Reigning supreme was the Linksys Max Stream, earning the top score for its 2.4 GHz speed. The Max Stream delivered an excellent performance in our first assessment, having the average fastest throughput speed in our line-of-sight, short distance test — about 10 feet away. It clocked in at an average of 57 Mbits/second.
The Linksys Max Stream continued its stellar performance in the obstructed version of the test, again delivering the highest throughput of the entire group with a comparable 57 Mbits/sec. The results of the routers drastically changed in the obstructed version of our assessment, with the performance of the ASUS RT-AC88U and the NetGear AC1750 (R6400) decreasing notably. However, the other routers were relatively unaffected, though the eero Mesh weirdly did a bit better in this test.
The Linksys Max Stream also delivered the best results in the line of sight, medium distance test — about 35 feet away. We saw some movement in the rankings from the short distance test, with the NetGear Nighthawk X10 and the NetGear Orbi delivering some of the best results.
The Linksys Max Stream was finally dethroned in the obstructed medium distance evaluation, dropping to third place. For the obstructed test, the NetGear Orbi did the best of this group, followed by the NetGear Nighthawk X10.
For the long-distance test, the ASUS RT-AC88U outperformed the rest of the group, measuring at 27 Mbit/s. The Max Stream's performance dropped again in the longest distance version of this test — with about 70 feet separating the computer and router. It still scored close to the top of the pack, but it was overshadowed by the stellar performance of the ASUS RT-AC88U.
The TP-Link Archer C7, the NetGear AC1200 (R6230), and the ASUS RT-AC68U all did a fair job with the short and medium-distance tests, but their throughput fell off for the long-distance test. These routers averaged in the 30-50 Mbits/s range in the short distance tests and dropped to the 20-40 Mbit/s in the medium distance. This performance is a stark contrast to their performance in the 70-foot test, with the TP-Link models averaging around 9 Mbits/s, the ASUS RT-AC68U averaging 12.7 Mbit/s, and the NetGear AC1200 (R6230) only measuring an abysmal average of 2.3 Mbits/s.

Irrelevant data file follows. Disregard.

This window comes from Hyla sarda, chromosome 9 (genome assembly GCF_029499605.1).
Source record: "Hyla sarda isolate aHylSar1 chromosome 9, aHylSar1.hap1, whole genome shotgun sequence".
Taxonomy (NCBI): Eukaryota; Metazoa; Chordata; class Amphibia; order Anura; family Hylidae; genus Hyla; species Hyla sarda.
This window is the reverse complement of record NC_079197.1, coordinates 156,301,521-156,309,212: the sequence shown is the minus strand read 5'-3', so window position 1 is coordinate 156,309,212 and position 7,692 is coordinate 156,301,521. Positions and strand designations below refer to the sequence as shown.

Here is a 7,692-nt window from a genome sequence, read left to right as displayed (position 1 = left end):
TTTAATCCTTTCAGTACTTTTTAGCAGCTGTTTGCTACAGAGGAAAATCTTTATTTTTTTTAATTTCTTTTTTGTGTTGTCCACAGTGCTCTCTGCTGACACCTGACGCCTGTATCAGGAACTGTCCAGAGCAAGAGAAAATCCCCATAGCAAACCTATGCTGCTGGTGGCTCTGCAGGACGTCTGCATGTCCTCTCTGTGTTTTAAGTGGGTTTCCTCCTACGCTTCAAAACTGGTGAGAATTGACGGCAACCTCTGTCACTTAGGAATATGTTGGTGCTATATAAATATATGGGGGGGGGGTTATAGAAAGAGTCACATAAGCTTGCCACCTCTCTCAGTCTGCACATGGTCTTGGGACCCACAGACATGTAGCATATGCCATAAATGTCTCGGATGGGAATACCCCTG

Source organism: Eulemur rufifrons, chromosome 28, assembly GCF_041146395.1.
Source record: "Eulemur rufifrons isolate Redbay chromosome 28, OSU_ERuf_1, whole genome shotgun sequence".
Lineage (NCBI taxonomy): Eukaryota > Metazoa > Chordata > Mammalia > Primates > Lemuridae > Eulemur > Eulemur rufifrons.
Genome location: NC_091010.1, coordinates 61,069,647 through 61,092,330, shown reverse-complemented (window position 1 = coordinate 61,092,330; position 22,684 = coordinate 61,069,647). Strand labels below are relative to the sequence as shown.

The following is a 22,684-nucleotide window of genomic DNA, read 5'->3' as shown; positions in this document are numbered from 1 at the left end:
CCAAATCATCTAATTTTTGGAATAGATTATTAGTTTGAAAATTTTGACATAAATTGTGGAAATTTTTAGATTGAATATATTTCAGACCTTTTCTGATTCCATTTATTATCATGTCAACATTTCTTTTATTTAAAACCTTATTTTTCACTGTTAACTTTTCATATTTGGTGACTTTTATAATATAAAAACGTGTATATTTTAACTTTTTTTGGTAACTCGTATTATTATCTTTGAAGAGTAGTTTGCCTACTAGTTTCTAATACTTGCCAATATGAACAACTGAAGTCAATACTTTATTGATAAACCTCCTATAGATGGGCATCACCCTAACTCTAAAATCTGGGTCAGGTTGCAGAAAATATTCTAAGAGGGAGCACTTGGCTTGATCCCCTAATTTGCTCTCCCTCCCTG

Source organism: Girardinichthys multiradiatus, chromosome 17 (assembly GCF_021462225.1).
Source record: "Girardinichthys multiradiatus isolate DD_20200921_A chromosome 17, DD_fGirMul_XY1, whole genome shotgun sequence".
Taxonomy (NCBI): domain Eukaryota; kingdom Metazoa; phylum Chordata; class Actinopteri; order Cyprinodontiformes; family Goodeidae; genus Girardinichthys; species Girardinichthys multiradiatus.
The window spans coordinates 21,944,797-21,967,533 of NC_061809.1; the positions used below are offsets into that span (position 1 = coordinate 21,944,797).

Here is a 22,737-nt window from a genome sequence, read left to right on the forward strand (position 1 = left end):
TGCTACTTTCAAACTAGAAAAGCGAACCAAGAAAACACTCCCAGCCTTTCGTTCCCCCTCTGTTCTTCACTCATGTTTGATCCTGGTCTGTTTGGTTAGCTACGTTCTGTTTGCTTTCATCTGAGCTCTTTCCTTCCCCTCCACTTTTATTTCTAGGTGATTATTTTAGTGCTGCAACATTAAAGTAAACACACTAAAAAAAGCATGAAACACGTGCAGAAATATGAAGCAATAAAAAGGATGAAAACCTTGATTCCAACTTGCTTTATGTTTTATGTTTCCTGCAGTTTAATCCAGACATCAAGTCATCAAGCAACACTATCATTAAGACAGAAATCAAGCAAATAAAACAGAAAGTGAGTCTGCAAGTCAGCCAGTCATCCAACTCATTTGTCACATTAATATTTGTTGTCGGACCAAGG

5 GHz Throughput
For our next metric, we repeated the above set of tests for each router, using the 5 GHz network. As a quick refresher: we conducted five tests for this bandwidth by running iPerf3 software on our test client computer connected to each router (so that the test was independent of our local ISP speed) and then averaged the results of three trials.
The data rate is usually much faster over a 5 GHz network, but the signal attenuates rapidly, meaning the speed decreases as the distance between the router and the server increases.
While the NetGear Nighthawk X10 ultimately delivered the overall fastest 5 GHz performance at a distance, it wasn't nearly as impressive in the short and medium-distance tests, dropping it out of the running for a top score in this metric.
The NetGear AC1200 (R6230) proves its worth in the short distance, obstructed test.
The NetGear AC1200 (R6230) did very well in the short and medium-distance versions, while the NetGear Nighthawk AC1750 (R6400) excelled in the obstructed and unobstructed medium-distance tests.
The NetGear Orbi did just a bit better than the Nighthawk in the line-of-sight test but didn't handle the interference quite as well.
The ASUS RT-AC88U impressed us with its great performance at a long distance, but the NetGear Nighthawk X10 reigned supreme in the long-distance 5 GHz test, recording an average throughput of 46 Mbits/s.
The NetGear AC1750 (R6400) — impressive in other specific tests — showed a middle-of-the-road performance for throughput at long distances.
For this metric, we compared and scored the range of each WiFi router. We measured out various distances then streamed the same video to see if there were any buffering issues. We noted the distance the video playback was interrupted for each WiFi router then used that to determine the scores.
The NetGear AC1750 (R6400), delivering uninterrupted playback at a distance of over 200 feet, earned the top score in this metric. We successfully watched a 5-minute YouTube video in 720p without buffering or interruptions.
Despite their other accolades, the ASUS RT-AC88U, the NetGear Nighthawk AC1750, and the NetGear Orbi all displayed a mediocre performance. The range of all of these products dropped dramatically, with the video stream cutting out about 50 to 60 feet closer than the NetGear AC1750 (R6400).
The eero Mesh and the TP-Link Archer C7 performed slightly below average. At the back of the pack, the Linksys AC1900 Max Stream had a meager range of just over a hundred feet, and the NetGear AC1200 (R6230) had an even more disappointing 65-foot range.
There is a lot to consider when looking for the best WiFi router for your home or office. The lists of features and technical jargon can sometimes be overwhelming, and we try to make all those things much clearer for you in this review. Hopefully, this review has answered some of your questions about WiFi routers and helped you find the perfect model to suit your needs and budget.
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GearLab is founded on the principle of honest, objective, reviews. Our experts test thousands of products each year using thoughtful test plans that bring out key performance differences between competing products. And, to assure complete independence, we buy all the products we test ourselves. No cherry-picked units sent by manufacturers. No sponsored content. No ads. Just real, honest, side-by-side testing and comparison.